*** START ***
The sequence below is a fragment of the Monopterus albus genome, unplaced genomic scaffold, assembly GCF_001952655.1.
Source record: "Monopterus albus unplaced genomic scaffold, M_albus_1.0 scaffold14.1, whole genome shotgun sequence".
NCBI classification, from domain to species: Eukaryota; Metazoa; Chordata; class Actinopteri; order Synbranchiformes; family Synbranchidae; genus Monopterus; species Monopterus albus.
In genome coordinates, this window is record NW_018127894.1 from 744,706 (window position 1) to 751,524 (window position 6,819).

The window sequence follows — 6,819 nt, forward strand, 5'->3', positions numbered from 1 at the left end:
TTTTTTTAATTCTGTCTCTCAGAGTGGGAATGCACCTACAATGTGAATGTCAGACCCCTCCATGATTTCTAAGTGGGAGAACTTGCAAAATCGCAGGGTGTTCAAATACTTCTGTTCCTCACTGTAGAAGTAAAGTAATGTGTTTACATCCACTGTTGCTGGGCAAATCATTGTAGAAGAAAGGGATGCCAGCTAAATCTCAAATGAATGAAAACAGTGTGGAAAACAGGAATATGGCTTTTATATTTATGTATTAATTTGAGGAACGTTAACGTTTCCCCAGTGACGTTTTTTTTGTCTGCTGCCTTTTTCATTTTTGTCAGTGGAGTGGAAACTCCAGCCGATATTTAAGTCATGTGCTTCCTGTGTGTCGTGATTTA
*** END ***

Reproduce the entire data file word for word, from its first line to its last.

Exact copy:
The sequence below is a fragment of the Monopterus albus genome, unplaced genomic scaffold, assembly GCF_001952655.1.
Source record: "Monopterus albus unplaced genomic scaffold, M_albus_1.0 scaffold14.1, whole genome shotgun sequence".
NCBI classification, from domain to species: Eukaryota; Metazoa; Chordata; class Actinopteri; order Synbranchiformes; family Synbranchidae; genus Monopterus; species Monopterus albus.
In genome coordinates, this window is record NW_018127894.1 from 744,706 (window position 1) to 751,524 (window position 6,819).

The window sequence follows — 6,819 nt, forward strand, 5'->3', positions numbered from 1 at the left end:
TTTTTTTAATTCTGTCTCTCAGAGTGGGAATGCACCTACAATGTGAATGTCAGACCCCTCCATGATTTCTAAGTGGGAGAACTTGCAAAATCGCAGGGTGTTCAAATACTTCTGTTCCTCACTGTAGAAGTAAAGTAATGTGTTTACATCCACTGTTGCTGGGCAAATCATTGTAGAAGAAAGGGATGCCAGCTAAATCTCAAATGAATGAAAACAGTGTGGAAAACAGGAATATGGCTTTTATATTTATGTATTAATTTGAGGAACGTTAACGTTTCCCCAGTGACGTTTTTTTTGTCTGCTGCCTTTTTCATTTTTGTCAGTGGAGTGGAAACTCCAGCCGATATTTAAGTCATGTGCTTCCTGTGTGTCGTGATTTA